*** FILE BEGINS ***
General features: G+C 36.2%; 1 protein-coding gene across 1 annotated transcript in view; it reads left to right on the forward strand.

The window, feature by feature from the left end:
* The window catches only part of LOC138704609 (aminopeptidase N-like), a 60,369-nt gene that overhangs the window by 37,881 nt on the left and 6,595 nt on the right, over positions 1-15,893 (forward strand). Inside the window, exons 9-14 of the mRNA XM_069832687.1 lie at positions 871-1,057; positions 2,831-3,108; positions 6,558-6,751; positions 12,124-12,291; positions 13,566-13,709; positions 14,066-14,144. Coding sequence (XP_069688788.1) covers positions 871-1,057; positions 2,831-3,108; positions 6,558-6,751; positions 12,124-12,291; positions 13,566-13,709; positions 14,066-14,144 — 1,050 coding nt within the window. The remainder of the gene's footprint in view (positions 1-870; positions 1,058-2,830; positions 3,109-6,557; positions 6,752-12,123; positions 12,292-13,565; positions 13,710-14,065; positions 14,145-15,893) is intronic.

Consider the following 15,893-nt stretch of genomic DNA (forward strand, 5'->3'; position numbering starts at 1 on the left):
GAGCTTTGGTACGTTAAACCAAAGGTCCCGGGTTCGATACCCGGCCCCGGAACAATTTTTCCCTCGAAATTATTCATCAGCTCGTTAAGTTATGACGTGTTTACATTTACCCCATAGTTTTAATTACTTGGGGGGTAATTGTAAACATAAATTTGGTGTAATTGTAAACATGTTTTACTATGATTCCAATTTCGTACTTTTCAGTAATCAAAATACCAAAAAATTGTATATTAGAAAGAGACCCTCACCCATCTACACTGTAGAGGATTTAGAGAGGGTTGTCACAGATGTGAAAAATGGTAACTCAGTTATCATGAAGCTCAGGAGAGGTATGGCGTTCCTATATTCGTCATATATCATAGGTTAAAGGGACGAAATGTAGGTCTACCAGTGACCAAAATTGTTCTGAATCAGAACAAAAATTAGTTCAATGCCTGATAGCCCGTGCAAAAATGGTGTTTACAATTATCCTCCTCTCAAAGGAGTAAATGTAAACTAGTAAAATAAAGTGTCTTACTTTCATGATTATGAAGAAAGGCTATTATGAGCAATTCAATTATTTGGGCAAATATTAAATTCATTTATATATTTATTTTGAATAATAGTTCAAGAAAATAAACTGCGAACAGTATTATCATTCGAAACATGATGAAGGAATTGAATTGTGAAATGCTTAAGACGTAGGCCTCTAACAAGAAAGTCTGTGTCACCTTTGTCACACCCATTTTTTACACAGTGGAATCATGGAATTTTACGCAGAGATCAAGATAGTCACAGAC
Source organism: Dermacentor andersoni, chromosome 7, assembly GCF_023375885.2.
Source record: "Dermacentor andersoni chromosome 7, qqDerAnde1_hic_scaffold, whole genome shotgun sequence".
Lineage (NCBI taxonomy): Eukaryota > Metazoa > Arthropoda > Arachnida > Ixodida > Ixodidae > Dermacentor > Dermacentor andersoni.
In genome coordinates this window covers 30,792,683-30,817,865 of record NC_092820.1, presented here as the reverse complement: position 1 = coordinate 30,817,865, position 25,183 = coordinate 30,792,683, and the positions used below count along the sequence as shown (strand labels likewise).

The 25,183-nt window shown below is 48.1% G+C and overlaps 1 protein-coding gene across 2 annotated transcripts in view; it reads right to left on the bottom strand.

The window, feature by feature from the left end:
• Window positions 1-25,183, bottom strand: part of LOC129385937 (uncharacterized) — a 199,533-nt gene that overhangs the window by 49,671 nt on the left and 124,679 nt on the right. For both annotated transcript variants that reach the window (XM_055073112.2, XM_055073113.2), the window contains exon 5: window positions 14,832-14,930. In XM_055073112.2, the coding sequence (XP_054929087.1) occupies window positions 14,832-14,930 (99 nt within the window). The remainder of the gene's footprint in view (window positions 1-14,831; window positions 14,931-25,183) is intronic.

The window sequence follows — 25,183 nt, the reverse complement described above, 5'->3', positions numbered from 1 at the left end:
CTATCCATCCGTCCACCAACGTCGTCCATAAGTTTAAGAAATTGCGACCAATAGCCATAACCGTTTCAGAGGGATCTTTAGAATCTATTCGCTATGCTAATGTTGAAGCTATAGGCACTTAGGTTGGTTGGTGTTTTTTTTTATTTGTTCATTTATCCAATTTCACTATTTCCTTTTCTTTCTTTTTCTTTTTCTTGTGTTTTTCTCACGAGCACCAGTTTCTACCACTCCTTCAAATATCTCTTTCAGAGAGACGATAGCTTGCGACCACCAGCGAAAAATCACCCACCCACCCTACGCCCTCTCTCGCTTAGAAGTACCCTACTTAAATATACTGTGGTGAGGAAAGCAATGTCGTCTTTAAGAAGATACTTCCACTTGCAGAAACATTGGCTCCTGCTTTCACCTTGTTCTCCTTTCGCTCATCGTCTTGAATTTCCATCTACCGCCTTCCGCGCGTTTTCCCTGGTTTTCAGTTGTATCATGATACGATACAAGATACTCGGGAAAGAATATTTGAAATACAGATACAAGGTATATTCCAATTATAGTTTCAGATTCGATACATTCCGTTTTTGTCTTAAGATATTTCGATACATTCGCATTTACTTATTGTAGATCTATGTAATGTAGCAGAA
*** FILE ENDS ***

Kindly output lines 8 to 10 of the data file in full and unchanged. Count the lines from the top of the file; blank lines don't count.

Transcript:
Lineage (NCBI taxonomy): Eukaryota > Metazoa > Arthropoda > Arachnida > Ixodida > Ixodidae > Dermacentor > Dermacentor andersoni.
In genome coordinates this window covers 30,792,683-30,817,865 of record NC_092820.1, presented here as the reverse complement: position 1 = coordinate 30,817,865, position 25,183 = coordinate 30,792,683, and the positions used below count along the sequence as shown (strand labels likewise).

The 25,183-nt window shown below is 48.1% G+C and overlaps 1 protein-coding gene across 2 annotated transcripts in view; it reads right to left on the bottom strand.